Red Dog

Much like Seven Twenty-Seven, Red Dog is a fun game you can put into your dealer’s choice poker nights as a break from actual poker. Red Dog makes a nice respite from the competitive betting found in other games, because all of the betting in Red Dog is done against the pot, not other players.

Object of Red Dog

The object of the game is to win lots of money when your hand is favorable and to not lose lots of money when it isn’t. But then, that’s every poker game…so….

Setup

You need one standard fifty-two card deck of playing cards. If you’re using Denexa 100% Plastic Playing Cards, you’re awesome and we love you. You also need to determine a minimum bet—if you’re a friendly bunch, it will be equal to whatever your lowest chip value is. Masochistic groups of players can set it higher.

All players ante. Shuffle and deal four cards to all players.

Game play

The player to the left of the dealer goes first. They make a wager of any amount of money, between the minimum bet and the amount in the pot, based on the perceived strength of their hand. Then, a fifth card is dealt face up. If they have a higher card of the same suit as the fifth card, they expose it. The bet wins, and the dealer pays the player an equal amount from the pot. If the player doesn’t, they expose their hand and the dealer adds their bet to the pot. The next player to the left plays in the same manner. Exposed cards remain on the table as each player plays their hand, giving the players later to act more information about the composition of the deck.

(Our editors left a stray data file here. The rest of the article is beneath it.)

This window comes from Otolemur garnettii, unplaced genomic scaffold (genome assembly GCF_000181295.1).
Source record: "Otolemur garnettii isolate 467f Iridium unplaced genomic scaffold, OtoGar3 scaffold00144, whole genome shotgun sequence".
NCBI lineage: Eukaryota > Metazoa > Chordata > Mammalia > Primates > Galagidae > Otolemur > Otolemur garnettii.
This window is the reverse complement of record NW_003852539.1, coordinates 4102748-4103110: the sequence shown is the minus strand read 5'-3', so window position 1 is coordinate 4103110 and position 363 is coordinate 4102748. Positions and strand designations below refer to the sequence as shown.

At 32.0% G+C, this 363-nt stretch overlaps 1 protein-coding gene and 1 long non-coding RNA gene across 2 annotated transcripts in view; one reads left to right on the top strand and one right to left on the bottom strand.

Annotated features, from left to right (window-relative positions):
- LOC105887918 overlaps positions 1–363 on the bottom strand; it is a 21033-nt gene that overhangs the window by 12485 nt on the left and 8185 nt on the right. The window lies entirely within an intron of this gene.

After the dealer’s turn of play, any money left in the pot remains, the cards are collected and shuffled, and the deal passes to the left. Game play continues until someone takes the entire pot by making a bet equal to the whole pot (colloquially potting it) and winning. Occasionally, the size of the pot will climb to ridiculous proportions due to several attempts to take the pot failing catastrophically. If, out of fear or boredom, all players agree to end the game early, the pot is simply split as evenly as possible between all players, with whatever remainder exists staying in the pot as a splash-pot bet for the next game.

House rules

If you want to allow players to have some more information, and thus allow them to make more informed judgments about their hands, deal the hands face up—this also makes the order of play slightly less important, and adds a more lively atmosphere as people suddenly begin to have strong opinions about each others’ play (“C’mon, Bill, pot it! You can’t lose! Well, you probably won’t, anyw—ouch, bad luck, man…”). If you want to give them even more information, deal the whole deck out, rather than shuffling between hands. This allows players to take advantage of knowledge they remember from prior hands.

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